News & Media Coverage

Local groups in Boston to Support Minimum Wage, Sick Time Ballot Initiatives

December 3, 2013  |  The Enterprise  |  Link to article

By Morgan True
Enterprise Staff Writer 

BOSTON —Local activists joined supporters of two ballot questions that would raise the minimum wage and create a statewide earned sick time policy in Massachusetts to deliver a quarter of a million signatures needed to put both questions on the 2014 ballot.

The Brockton Interfaith Community helped coordinate the efforts of more than 30 congregations from across the city to collect more than 12,000 signatures for the two initiatives.

Those efforts were were part of a statewide push by the labor-backed Raise Up Massachusetts Coalition, which plans to hold a rally in front of the Statehouse before dropping the signatures off at Secretary of State William Galvin’s office.

Wednesday is the deadline for certified signatures to be delivered.

That's well above the goal they set at an August strategy meeting, where BIC members committed to gathering 8,000 signatures.

“In the book of Genesis we are asked, ‘Am I my brother's keeper?’ The answer is yes. I am my brother's and sister's keeper. We have been called to care about others, especially those who are most vulnerable. Sometimes it is lending a hand but today it is in lending our signature," said Joe Raeke Pastor of the Brockton Catholic Triparish in a statement.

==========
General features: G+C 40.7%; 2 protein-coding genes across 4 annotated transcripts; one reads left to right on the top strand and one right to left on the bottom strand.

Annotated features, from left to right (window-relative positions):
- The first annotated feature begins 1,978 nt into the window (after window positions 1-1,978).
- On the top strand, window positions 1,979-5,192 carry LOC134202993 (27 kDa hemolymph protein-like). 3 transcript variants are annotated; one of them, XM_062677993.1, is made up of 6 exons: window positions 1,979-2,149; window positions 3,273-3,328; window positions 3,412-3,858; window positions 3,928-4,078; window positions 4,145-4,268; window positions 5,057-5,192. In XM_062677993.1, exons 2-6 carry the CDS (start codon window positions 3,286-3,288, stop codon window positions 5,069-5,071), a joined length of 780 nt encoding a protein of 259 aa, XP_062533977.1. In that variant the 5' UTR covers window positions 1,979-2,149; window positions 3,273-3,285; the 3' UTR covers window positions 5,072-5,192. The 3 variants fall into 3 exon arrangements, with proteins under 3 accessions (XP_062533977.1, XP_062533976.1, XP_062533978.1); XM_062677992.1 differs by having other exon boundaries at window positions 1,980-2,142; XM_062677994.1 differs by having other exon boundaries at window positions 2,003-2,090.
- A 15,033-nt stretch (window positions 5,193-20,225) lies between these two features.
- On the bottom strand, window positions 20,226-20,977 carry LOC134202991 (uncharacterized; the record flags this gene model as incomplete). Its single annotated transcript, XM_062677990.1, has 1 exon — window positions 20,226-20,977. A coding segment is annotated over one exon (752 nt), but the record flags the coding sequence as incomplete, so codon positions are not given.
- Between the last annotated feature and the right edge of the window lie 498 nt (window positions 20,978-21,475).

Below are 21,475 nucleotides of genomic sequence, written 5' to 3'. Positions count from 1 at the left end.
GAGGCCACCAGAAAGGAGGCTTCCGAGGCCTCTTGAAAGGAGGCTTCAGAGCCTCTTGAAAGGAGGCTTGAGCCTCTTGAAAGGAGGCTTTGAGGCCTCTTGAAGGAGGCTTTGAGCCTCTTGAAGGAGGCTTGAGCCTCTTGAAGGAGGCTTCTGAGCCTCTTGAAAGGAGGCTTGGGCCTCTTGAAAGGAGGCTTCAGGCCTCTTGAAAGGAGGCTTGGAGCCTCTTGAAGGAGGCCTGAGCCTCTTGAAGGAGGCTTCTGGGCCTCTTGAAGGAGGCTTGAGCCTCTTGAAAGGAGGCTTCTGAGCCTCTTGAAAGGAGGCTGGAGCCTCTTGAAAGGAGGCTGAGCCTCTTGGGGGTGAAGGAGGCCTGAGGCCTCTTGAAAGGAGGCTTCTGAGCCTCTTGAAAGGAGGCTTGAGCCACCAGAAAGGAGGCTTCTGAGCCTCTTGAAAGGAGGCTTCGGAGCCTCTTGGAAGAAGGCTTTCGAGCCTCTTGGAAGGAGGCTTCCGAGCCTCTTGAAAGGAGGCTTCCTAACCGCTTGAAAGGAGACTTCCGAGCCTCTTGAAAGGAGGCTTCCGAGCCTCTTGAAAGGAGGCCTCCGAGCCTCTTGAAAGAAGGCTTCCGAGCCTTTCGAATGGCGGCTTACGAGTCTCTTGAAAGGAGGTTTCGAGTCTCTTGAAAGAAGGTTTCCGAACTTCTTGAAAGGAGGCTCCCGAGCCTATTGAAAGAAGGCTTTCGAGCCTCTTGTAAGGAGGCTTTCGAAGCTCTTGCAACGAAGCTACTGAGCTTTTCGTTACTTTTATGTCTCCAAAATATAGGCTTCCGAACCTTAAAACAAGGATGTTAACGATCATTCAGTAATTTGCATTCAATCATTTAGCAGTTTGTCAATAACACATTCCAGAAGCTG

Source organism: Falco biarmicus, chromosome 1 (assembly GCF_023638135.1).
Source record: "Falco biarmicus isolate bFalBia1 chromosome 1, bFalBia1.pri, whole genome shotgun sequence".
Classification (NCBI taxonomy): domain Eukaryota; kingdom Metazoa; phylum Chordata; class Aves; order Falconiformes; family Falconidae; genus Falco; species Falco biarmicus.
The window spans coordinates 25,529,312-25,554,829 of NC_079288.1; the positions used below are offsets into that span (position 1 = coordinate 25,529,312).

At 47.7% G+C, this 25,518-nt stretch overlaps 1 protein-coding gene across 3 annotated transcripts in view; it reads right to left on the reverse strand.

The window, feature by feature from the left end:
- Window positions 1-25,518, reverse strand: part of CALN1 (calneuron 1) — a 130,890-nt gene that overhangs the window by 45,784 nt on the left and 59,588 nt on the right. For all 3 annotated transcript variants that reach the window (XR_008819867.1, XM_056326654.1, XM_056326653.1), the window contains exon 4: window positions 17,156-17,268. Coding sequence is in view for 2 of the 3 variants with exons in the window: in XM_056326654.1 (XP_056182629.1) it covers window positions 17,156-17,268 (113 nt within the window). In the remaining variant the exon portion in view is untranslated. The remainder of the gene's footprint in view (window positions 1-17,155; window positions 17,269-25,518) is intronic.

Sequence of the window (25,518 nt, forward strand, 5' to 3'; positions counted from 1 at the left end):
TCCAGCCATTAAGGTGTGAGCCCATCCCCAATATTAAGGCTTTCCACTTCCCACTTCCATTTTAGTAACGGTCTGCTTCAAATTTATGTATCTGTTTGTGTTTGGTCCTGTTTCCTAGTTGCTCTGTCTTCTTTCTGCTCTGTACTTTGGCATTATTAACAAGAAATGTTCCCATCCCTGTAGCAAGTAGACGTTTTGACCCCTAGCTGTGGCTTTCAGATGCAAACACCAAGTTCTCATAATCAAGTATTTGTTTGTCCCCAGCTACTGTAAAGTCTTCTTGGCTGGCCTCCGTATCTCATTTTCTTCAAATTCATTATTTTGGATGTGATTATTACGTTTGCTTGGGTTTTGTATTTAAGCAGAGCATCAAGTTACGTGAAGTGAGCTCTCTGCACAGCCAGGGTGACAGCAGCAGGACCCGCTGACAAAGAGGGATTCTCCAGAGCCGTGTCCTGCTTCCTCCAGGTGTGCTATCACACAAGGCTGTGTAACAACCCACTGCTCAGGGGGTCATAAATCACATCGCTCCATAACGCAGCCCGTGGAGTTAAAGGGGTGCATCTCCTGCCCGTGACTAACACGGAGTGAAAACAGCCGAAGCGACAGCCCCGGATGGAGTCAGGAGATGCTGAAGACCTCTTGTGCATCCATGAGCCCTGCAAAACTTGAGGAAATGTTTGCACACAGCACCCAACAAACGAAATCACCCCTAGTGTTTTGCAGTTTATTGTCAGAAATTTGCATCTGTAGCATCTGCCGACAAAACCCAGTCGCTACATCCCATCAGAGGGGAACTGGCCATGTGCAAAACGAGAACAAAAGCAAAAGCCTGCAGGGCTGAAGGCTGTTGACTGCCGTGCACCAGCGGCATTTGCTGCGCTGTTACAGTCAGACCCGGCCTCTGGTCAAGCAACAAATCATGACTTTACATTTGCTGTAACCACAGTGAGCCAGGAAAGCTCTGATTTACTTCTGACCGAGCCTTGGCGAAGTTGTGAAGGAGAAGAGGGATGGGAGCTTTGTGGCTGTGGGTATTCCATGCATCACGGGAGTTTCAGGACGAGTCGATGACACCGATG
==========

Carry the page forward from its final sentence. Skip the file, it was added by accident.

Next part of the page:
"I encourage everyone to support an increase in the minimum wage and help their brothers and sisters who are trying to live on this meager amount of money, as well as support getting sick time for workers.”

The minimum wage initiative would raise the state's minimum from $8 to $9.25 next year and $10.50 the following year. After that an annual increase would be pegged to inflation.

The earned sick time initiative would allow all employees to earn and use up to 40 hours of sick time per year, at the rate of one hour for every 30 hours worked. Its purpose is to protect employees from being fired for taking care of their own health or that of a family member.

The state Senate approved a stand-alone bill recently that would raise the minimum wage to $11 per hour by 2016 and index future increases to inflation, but the House has yet act on the measure.